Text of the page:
Last year I reported on the Sunshine Protection Act, a bill introduced by Sen. Marco Rubio of Florida, which would extend Daylight Saving Time (Fun Fact: it’s spelled daylight saving time, not savings) year-round, eliminating the need to “fall back” and “spring forward.” The senate unanimously approved this bill, but the House of Representatives hasn’t passed it, nor has President Biden signed it into effect.
This bill was reintroduced this year, yet the House still hasn’t voted. So for now, we’ll be setting our clocks forward an hour this Sunday, March 12. But while we always lament a messed-up sleep schedule, does this annoyance really have an impact on our sleep and overall health?
Another fun fact is that Daylight Saving Time (DST) lasts 8 months of the year, and only the other four are ‘standard time,’ which means the sun is at it’s highest point at noon. With DST, it gets darker later and the morning is darker longer. Both of these factors contribute to lost sleep that can last for a while, since our internal clocks are screwed up.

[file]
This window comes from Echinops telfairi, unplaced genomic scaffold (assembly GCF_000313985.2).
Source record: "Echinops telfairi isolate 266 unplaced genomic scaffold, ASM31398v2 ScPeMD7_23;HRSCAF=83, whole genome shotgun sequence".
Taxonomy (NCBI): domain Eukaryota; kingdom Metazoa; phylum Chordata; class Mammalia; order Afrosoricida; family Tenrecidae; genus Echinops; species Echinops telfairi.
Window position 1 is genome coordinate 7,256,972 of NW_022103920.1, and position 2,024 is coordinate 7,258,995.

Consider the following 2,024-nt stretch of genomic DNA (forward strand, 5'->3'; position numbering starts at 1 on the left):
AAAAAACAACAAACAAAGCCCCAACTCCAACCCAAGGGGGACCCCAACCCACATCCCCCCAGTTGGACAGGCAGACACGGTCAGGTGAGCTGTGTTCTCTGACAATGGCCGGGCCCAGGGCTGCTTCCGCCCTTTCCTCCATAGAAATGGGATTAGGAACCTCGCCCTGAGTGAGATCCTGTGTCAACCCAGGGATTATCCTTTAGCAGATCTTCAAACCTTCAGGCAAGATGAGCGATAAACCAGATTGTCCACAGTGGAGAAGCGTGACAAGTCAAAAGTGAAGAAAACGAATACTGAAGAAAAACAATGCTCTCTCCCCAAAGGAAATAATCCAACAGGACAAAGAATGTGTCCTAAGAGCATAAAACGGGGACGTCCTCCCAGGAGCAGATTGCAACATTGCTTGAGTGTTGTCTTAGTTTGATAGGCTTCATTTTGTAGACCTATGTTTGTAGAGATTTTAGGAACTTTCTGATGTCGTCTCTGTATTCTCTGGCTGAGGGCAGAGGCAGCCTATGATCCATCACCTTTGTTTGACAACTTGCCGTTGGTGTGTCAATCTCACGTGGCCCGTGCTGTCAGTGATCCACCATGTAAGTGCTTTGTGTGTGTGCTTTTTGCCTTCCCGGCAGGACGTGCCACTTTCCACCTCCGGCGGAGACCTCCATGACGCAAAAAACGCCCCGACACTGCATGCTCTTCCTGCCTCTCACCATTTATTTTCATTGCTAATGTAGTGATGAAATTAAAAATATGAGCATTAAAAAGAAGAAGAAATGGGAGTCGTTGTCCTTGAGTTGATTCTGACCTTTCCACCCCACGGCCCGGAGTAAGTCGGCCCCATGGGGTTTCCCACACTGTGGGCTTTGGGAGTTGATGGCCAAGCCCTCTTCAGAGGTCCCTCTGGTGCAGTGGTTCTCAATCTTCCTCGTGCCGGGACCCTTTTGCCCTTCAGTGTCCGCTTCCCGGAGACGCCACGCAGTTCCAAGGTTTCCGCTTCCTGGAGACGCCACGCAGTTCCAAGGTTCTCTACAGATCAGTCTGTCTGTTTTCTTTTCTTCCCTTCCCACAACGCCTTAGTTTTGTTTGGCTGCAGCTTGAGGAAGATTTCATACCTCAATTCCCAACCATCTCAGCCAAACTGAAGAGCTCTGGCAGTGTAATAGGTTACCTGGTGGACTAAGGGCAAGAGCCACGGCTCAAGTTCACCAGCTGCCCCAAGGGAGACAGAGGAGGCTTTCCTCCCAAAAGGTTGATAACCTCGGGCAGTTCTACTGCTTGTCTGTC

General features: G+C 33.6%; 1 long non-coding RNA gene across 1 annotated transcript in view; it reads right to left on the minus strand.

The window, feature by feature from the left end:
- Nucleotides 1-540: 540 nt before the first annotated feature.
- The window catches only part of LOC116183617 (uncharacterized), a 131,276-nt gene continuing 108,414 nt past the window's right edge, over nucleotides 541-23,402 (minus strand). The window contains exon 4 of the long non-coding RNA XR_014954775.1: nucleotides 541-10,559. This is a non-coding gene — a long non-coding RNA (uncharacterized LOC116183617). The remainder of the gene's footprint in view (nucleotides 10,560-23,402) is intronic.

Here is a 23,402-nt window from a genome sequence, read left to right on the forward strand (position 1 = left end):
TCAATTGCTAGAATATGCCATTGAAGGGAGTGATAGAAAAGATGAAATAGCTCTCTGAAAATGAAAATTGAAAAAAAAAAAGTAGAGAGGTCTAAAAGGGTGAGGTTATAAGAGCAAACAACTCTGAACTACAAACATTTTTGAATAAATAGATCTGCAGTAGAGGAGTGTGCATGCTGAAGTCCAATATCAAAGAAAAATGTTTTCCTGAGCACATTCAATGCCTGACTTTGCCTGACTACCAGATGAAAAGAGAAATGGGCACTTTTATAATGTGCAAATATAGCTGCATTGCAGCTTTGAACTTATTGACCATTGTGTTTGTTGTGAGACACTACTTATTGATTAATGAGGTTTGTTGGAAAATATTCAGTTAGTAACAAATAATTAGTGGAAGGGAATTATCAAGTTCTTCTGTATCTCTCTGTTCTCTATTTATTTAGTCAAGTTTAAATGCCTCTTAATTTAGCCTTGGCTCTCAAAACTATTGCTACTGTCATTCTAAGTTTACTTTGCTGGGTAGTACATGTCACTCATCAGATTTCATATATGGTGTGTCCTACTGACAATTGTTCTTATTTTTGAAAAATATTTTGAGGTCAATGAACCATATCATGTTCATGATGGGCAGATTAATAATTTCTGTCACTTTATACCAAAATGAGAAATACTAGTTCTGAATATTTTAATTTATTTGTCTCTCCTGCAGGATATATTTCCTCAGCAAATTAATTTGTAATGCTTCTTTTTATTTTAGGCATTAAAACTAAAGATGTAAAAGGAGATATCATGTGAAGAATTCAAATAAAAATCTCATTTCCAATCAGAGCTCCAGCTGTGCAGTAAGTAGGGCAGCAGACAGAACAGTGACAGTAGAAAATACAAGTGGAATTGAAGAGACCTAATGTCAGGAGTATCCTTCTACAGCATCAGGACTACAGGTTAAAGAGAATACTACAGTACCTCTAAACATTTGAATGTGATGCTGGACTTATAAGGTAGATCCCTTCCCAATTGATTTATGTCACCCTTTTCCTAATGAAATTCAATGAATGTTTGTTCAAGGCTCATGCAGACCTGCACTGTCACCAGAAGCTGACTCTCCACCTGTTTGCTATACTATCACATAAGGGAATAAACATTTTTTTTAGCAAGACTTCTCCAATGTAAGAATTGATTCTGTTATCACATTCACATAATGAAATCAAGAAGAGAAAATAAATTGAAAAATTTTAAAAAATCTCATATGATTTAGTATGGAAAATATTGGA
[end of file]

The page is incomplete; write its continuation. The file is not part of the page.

This switch to DST makes it brighter out later, as we established. This causes our bodies to release the drowsiness-inducing hormone melatonin later, which means we won’t be tired when we should be getting to bed. Teen sleep deprivation is another horrible effect of DST.
The worst though, might be an increase in both heart attacks and car crashes in March, right around when we spring forward. As for kids, we have to go to school in darkness, posing a danger for those who walk or bike especially. And for fellow Michiganders and others in northern states, you know the sun won’t rise until mid-morning, which is really dangerous for anyone on the roads.
So, maybe the Sunshine Protection Act shouldn’t be passed. Maybe we should introduce the Let’s-Be-Like-Alaska-And-Hawaii-And-Permanently-Switch-To-Standard-Time Act, or the Standard Time Protection Act for short.
Hello, my name is Luke Fann. I love to read and write myself into a fantastical realm, but I love all genres. Of course, such a task requires assistance from my parents and older brother. I've feasted on alligators and tamed beasts like alpacas (my favorite animal), but none of that compares to my greatest weapon: a pencil. I am an editor here for the City Voice, and this is my second year writing for it.